Reporting in Nature, John Hartwig and coworkers have cracked the case: a mixture of iron (II), a tridentate nitrogen ligand, and a modified Togni reagent reliably functionalize tertiary C-H bonds with an azide(N3 group). The selectivity, yield, and mild conditions match pretty well with White's C-H oxidation, which utilized a similar catalytic manifold.
Hartwig's initial targets for this new reaction include two modified steroids and a gibberellic acid derivative. Sadly, precious few heteroatoms exist in these molecules to gum up the ironworks, but I'm certain they'll address that in the full paper. I'd especially like to point readers to Figure 3, in which the group shows subsequent transformations: heterocycle formation, amine reduction, chemical ligation, and capping with fluorescent tags.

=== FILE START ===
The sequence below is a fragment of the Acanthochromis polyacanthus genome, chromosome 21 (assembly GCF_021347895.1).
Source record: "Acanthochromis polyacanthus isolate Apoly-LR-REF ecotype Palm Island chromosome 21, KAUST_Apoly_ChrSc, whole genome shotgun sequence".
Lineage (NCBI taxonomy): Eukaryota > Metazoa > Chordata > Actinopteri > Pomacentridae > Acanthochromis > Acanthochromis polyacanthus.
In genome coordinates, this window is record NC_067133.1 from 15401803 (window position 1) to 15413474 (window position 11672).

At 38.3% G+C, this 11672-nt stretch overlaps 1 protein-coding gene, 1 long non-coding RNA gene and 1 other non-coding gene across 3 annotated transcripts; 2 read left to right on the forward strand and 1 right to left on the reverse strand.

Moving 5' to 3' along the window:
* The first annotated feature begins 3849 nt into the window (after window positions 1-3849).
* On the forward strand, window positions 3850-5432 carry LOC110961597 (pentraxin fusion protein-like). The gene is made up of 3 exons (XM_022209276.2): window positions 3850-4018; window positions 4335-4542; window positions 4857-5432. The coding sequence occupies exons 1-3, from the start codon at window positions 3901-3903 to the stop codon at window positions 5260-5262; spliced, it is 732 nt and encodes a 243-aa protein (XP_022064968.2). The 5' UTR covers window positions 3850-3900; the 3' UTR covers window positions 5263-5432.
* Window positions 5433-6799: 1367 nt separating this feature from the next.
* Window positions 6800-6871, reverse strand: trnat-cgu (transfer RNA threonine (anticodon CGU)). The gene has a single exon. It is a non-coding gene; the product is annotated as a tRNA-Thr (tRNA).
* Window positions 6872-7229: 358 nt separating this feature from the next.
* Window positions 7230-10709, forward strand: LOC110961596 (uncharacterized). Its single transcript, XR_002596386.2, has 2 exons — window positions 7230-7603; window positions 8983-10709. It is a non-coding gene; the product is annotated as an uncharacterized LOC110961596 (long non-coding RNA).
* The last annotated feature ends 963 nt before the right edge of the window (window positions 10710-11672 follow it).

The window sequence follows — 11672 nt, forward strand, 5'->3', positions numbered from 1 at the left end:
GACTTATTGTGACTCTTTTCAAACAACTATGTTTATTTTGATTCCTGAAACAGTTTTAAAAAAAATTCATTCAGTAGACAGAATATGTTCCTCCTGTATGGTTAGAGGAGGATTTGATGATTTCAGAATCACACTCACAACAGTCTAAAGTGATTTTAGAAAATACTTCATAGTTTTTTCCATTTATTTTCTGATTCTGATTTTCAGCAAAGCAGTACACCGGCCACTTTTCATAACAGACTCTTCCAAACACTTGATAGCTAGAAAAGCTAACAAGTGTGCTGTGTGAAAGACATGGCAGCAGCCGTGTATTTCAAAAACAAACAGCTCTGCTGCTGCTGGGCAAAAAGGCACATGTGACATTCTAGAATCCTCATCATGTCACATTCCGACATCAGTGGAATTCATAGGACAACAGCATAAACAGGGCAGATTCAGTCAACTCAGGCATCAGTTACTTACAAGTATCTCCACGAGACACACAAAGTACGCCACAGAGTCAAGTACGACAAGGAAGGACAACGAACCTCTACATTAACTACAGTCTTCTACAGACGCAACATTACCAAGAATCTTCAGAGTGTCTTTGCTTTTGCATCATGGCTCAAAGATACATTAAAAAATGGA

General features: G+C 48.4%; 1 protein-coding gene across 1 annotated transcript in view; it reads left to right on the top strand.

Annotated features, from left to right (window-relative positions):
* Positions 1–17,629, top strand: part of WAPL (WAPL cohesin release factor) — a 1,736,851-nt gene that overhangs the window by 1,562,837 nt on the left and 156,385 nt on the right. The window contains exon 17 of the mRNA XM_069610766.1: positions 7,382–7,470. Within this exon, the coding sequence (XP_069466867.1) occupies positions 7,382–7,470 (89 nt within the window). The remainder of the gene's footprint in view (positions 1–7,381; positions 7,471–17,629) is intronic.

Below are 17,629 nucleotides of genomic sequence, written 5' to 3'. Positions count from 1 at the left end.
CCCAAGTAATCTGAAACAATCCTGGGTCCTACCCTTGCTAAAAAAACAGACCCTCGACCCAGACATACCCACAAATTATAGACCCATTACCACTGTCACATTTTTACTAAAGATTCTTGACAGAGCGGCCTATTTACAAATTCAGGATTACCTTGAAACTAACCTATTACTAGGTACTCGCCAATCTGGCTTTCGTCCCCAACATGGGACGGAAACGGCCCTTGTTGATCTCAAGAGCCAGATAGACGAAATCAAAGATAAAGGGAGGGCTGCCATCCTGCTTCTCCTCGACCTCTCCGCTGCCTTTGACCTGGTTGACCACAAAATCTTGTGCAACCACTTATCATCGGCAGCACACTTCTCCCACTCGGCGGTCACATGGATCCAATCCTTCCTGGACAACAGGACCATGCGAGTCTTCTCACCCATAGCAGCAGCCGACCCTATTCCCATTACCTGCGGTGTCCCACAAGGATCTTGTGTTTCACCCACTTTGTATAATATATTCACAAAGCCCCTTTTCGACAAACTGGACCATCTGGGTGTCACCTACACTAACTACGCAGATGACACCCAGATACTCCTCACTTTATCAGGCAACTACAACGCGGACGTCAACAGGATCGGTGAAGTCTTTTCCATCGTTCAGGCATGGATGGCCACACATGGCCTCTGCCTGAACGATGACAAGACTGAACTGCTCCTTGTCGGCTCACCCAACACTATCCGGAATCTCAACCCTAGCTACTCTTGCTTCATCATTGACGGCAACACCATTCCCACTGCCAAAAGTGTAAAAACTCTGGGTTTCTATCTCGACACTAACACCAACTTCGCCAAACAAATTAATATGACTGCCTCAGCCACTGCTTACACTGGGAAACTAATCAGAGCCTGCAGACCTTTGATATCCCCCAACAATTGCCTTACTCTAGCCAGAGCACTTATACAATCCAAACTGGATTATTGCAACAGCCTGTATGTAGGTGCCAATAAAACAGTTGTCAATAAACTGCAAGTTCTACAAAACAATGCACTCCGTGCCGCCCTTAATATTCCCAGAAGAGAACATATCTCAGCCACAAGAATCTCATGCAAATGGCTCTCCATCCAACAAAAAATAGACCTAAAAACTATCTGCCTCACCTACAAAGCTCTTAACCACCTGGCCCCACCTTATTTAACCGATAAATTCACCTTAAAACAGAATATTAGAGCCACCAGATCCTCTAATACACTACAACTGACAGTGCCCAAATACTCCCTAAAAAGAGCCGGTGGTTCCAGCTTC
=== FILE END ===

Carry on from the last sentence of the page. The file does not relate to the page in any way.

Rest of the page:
These two reactions together, along with a variety of C-H halogenations and sulfidations, seem to support the growing "oxidase phase" approach to total synthesis. One could imagine that, in a few years, a naked carbon scaffold could be suitably decorated with O, N, S, or X at positions of the scientists' choosing. Wow.